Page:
Ecobank Says Africa’s Payment, FinTech Future is Bright- Osahon Akpata
In Africa’s ever-changing payments ecosystem, innovation is the norm.
In just two decades, major transformations have taken place across the continent — and virtually every few years, a new shift takes place. From the rise of telco-led mobile money, notably with PESA in Kenya in 2007, to the growth of automation across the industry, Osahon Akpata, head of consumer payments at Ecobank, has seen many payment advancements first-hand.
“In the 2010s, we started to see more automation in clearing houses across the continent,” Akpata told PYMNTS in an interview. “Nigeria launched the interbank settlement system in 2011, which began the period of faster settlement of transactions and a focus on interoperability.”
Recent years have also seen the launch of a joint agreement between MTN and Orange in 2018 called Mowali (mobile wallet interoperability) that aims to tackle interoperability across financial services providers.
Read Akpata’s interview: Interoperability is Key to a Humongous Change in Payments, Says Ecobank Consumer Payments Head
At the same time as blockchain technology spread across the globe, the use of cryptocurrencies is booming in emerging markets such as Nigeria, due in part to the challenges with foreign currency transactions.
A surge in venture capital investment in Africa is also enabling startups to build new solutions to capture payment opportunities as well as improve user experience and reduce friction, indicating that a lot more innovation can be expected this decade, Akpata said.
Tackling Financial Inclusion
Even though most payment transactions in Africa are completed with cash, Akpata said digitizing retail payments is a huge opportunity and many firms are actively pursuing this goal.
As more and more transactions become digital, billions of dollars in fees that are charged by correspondent banks will decrease, resulting in cost savings of hundreds of millions.
“We would just trade among ourselves directly without going through a third currency, and that would actually change the picture because today, that’s one of the biggest factors that people [have to] deal with,” Akpata said.
Furthermore, if payment providers are going to truly capture the opportunities on the continent, tackling financial inclusion will need to be a key focus on a continent where less than 40% of adults own a bank account, Akpata noted.
Agency banking is another way by which markets can expand financial inclusion and support people digitizing their cash, a strategy Ecobank has adopted.
“Ecobank has established over 100,000 agent locations across the continent so far, because we believe the key to expanding financial inclusion is providing points of service in the neighborhoods where our customers live and work,” he explained.
Overall, there may be no one-size-fits-all solution that will support Africa’s unbanked population, but Akpata said that a mix of improving infrastructure, providing financial literacy services and creating effective regulatory guidelines will go a long way to giving unbanked individuals the tools they need to make the digital shift.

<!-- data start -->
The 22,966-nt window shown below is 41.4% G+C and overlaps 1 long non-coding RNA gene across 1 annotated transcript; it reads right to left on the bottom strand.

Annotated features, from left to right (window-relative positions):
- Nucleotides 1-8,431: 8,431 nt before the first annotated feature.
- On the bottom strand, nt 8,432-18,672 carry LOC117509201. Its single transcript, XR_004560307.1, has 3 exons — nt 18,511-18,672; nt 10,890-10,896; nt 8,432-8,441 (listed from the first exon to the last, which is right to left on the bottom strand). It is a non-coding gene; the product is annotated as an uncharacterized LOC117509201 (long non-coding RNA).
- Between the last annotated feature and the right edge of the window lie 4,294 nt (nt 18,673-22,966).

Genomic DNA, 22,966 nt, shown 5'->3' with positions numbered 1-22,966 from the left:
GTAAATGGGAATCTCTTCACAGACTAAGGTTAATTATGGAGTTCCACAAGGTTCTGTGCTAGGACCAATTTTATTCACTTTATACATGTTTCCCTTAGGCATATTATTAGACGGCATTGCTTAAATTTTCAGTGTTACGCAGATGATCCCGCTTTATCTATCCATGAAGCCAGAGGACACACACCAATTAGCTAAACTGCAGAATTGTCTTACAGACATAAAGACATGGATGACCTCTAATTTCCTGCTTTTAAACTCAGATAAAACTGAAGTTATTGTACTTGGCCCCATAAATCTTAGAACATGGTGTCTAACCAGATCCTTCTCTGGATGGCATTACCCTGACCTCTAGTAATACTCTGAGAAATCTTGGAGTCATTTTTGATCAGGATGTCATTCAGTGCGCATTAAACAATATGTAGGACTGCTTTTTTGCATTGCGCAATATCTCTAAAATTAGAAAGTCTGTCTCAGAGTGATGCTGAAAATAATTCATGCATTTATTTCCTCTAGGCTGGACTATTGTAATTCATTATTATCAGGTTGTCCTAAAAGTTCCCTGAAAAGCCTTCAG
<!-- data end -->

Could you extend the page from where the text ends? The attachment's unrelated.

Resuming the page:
Complex Regulatory Landscape
Given the multiple regulatory frameworks and standards existing from once country to another, over 40-plus currencies and multiple central banks across the continent, the complex regulatory landscape across the region can be a huge stumbling block when it comes to enabling payments transformation.
But according to Akpata, banks have close working relationships and often long histories with regulators which makes collaboration between the two parties much easier.
The challenge, however, is with FinTech firms that “are new on the block,” Akpata noted. He added that even though these newer firms tend to get licenses for some of their operations, the amount of engagement they have with regulators and banks is still relatively limited.
“So, as banks develop more partnering capabilities and advise FinTechs on how to stay within regulation, and then as regulators interact more with FinTech firms and understand the value that they’re bringing to the table, I think that we’ll see things shifting,” he continued.
The ubiquity of Payment Acceptance
On emerging trends in the payment landscape, Akpata said Africa has strong fundamental characteristics that will ensure that the future of payments across the continent is bright.
Africa has a young median age, a highly digital native population and widespread smartphone penetration across the region, offering both banks and FinTechs customers who are interested in innovative and cutting-edge payments solutions.
Interoperability between mobile money operators is also improving and will ensure the smooth movement of value between payment provider networks at minimal costs, while opening new possibilities for all players involved.
Learn more: Instant Payments Set to Boost Intra-African Trade by $5B Annually
The recently launched Pan-African Payment Settlement System (PAPSS), which has been designed to enable instant payments across African borders, will further drive this trend towards payment system interoperability, he noted.
It won’t be long before payment acceptance will be ubiquitous, he added, just like PayPal democratized payment acceptance in 1999, with mobile devices and the internet playing a key role in the proliferation of payment acceptance points across the region.
“We’ve seen the effect that some of the new FinTechs have had on online payments, which used to be an expensive and cumbersome process for small businesses. These solutions will scale up as eCommerce continues to grow on the continent,” Akpata said.
Read the original article here.
Africa's Payments Future is Bright
In Africa's ever-changing payments ecosystem, innovation is the norm. In just two decades, major transformations have…